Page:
“Stop like—,” said Andy.
“Stop! do you hear?” cried the woman again “He has a right to the money. He is my husband.”
Andy asked to be taken off theatre duty, and the captain did what he asked. After that he grew very morose and unhappy, and was as cross and disagreeable as he could be; so that the other men said they would like to thrash him just once. But when there was a fire he acted like another man, and was so reckless that the captain, mistaking foolhardiness for bravery, handed in his name for promotion, and as his political backing was very strong, he was given the white helmet and became foreman of another engine-house. But he did not seem to enjoy life any the more, and he was most unpopular. The winter passed away and the summer came, and one day on Fifth Avenue Andy met old man Sanders, whom he tried to avoid, because the recollections he brought up were bitter ones; but Sanders buttonholed him and told him he had been reading about his getting the Bennett medal, and insisted on his taking a drink with him.
“And, by the way,” said Sanders, just as Andy thought he had finally succeeded in shaking him off, “do you remember Agnes Carroll? It seems she was married to a drunken, good-for-nothing lout, who beat her. Well, he took a glass too much one night, and walked off a ferry-boat into the East River. Drink is a terrible thing, isn’t it? They say the paddle-wheels knocked the—”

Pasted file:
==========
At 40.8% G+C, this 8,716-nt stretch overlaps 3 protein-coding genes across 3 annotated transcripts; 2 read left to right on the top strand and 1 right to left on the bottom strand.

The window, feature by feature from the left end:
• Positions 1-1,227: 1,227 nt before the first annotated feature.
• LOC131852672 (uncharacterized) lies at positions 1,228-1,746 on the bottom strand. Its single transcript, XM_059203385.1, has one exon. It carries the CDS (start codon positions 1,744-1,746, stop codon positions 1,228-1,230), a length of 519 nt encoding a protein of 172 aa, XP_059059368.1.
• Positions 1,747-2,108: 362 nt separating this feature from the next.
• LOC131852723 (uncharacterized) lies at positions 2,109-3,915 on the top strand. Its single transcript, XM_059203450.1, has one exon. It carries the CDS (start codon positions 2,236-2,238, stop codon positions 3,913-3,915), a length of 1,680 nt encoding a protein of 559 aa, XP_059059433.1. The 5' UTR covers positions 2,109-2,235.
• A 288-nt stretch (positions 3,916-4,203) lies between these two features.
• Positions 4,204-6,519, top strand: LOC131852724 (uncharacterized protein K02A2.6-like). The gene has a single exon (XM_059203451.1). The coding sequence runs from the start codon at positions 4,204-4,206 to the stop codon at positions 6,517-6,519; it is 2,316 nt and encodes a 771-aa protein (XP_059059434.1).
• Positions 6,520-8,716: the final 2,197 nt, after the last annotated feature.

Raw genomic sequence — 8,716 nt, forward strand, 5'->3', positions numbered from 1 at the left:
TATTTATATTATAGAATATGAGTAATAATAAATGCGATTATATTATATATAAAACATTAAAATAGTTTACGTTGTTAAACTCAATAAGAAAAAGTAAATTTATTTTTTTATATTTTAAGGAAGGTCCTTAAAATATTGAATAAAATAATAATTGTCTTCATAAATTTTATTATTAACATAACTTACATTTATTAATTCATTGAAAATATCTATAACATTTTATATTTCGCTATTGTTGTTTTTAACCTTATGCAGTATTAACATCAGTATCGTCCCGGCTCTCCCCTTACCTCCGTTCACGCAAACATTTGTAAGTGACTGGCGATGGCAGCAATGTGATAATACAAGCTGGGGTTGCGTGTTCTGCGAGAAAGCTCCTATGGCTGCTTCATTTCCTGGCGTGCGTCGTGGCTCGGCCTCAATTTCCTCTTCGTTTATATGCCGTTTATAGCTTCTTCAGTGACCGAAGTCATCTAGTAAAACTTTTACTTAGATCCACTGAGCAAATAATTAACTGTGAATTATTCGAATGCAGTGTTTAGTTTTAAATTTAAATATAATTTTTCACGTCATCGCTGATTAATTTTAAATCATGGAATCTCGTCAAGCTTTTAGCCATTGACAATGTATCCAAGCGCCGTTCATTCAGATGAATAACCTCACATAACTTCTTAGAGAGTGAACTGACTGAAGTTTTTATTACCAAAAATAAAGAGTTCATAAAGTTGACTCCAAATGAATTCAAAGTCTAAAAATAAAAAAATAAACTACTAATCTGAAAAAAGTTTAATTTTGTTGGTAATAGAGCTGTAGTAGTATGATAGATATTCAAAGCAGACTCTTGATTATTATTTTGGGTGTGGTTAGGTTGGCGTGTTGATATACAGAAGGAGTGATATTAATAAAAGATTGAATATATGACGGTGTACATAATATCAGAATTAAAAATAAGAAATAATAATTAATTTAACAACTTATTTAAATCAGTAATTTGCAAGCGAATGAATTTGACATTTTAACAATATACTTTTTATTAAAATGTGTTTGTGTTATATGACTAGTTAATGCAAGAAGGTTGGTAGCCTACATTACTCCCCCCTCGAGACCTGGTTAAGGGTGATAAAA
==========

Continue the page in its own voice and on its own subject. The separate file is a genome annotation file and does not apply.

“And his wife?” gasped Andy.
“She’s with us yet,” said Sanders. “We’re at the Bijou this week. Come in and see the piece.”
Brady, the stage manager, waved a letter at the acting manager.
“Letter from Carroll,” he said. “Sends in her notice. Going to leave the stage, she says; going to get married again. She was a good girl,” he added with a sigh, “and she sang well enough, but she couldn’t do the dance steps a little bit.”
A LEANDER OF THE EAST RIVER
“Hefty” Burke was one of the best swimmers in the East River. There was no regular way open for him to prove this, as the gentlemen of the Harlem boat-clubs, under whose auspices the annual races were given, called him a professional, and would not swim against him. “They won’t keep company with me on land,” Hefty complained, bitterly, “and they can’t keep company with me in the water; so I lose both ways.” Young Burke held these gentlemen of the rowing clubs in great contempt, and their outriggers and low-necked and